William F. Huether, 89, General Motors repairman...

September 01, 2001

William F. Huether, 89, General Motors repairman

William F. Huether, a retired General Motors Corp. repairman who supported the restoration of the USS Slater that he had served on during World War II, died Tuesday of a heart attack at his Overlea home. He was 89.

Mr. Huether had worked for 35 years at GM's Broening Highway plant where he was a repairman in the company's seat assembly room. He retired in 1970.

Mr. Huether, who had worked driving a truck that delivered bricks to the plant when it was under construction, was one of the first employees GM hired when the facility opened in 1935.

Born and reared in Canton, Mr. Huether attended city public schools until leaving during the Depression to help support his family.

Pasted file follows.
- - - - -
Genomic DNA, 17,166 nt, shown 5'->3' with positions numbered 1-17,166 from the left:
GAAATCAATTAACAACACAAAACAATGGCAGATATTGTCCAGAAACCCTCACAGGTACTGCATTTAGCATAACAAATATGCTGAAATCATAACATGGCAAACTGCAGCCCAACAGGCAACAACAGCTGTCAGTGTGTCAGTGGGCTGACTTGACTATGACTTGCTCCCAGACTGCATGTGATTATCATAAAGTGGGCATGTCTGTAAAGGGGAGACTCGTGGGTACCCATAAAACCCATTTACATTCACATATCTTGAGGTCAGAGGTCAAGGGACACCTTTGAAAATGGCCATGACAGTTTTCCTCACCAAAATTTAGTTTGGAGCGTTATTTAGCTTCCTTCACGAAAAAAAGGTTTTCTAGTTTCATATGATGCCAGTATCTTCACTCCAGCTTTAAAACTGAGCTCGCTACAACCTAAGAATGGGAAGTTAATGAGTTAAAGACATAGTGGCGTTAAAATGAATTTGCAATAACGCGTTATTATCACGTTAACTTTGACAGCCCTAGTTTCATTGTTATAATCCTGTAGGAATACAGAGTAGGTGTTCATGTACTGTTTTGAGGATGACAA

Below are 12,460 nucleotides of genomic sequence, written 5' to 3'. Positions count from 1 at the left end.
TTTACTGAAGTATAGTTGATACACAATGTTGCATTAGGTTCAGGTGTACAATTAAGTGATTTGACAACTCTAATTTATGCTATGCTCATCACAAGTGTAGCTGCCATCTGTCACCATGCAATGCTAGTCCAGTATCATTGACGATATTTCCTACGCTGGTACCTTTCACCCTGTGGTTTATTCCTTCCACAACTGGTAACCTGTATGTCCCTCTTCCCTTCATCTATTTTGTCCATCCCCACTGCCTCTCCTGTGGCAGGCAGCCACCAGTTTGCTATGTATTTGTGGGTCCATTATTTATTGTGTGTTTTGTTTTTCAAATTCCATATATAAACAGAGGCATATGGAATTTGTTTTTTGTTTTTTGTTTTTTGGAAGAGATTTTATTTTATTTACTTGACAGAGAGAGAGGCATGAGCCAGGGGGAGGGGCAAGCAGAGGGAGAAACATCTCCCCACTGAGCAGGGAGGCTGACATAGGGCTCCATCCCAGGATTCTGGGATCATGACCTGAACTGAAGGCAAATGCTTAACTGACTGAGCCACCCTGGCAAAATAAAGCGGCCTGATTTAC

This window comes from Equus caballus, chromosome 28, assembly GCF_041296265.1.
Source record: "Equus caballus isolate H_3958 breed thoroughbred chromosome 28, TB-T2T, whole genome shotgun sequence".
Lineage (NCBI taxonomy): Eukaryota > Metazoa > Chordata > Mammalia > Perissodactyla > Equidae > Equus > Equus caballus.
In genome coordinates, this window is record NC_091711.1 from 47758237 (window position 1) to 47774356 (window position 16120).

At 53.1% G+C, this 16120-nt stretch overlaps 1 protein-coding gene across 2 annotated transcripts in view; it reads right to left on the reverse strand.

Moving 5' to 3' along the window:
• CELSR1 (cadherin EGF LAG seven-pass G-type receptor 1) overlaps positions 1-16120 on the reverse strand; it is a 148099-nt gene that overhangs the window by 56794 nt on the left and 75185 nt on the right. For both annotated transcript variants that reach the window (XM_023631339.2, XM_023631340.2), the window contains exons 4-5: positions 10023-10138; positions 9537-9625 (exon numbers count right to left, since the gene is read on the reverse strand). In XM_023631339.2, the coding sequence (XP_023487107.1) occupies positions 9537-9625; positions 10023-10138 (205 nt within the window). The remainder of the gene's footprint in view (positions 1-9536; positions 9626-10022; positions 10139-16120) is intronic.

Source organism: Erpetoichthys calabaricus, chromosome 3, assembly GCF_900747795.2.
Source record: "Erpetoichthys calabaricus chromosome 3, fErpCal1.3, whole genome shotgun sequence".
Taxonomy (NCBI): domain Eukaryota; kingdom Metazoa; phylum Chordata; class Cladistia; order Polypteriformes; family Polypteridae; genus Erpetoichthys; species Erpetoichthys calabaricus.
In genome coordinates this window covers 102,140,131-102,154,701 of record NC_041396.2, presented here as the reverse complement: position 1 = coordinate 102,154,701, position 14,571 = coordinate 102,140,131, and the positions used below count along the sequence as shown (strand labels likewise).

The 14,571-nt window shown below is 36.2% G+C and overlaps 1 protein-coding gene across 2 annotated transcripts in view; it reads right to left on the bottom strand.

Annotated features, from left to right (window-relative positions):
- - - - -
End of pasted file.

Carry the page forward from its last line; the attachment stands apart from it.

Mr. Huether was married in 1932 to the former Myrtle Lotterer, who died in 1990.

He enlisted in the Navy in 1943 and served as a boatswain's mate aboard the USS Slater, a destroyer escort, in the Atlantic Theater of operations. He was discharged in 1946.

The Slater, now docked in Albany, N.Y., is a World War II memorial and is undergoing restoration.

Because of his generosity and support for the restoration effort, Mr. Huether was a plank owner and was, at the time of his death, planning a visit to the ship, family members said.

Services will be held at 11 a.m. today at Lassahn Funeral Home, 7401 Belair Road.

He is survived by a brother, Albert Huether of Fallston; and two sisters, Esther Bredariol and Marie Meehan, both of Baltimore.

More obituaries next page

Baltimore Sun Articles
|
|
|
Please note the green-lined linked article text has been applied commercially without any involvement from our newsroom editors, reporters or any other editorial staff.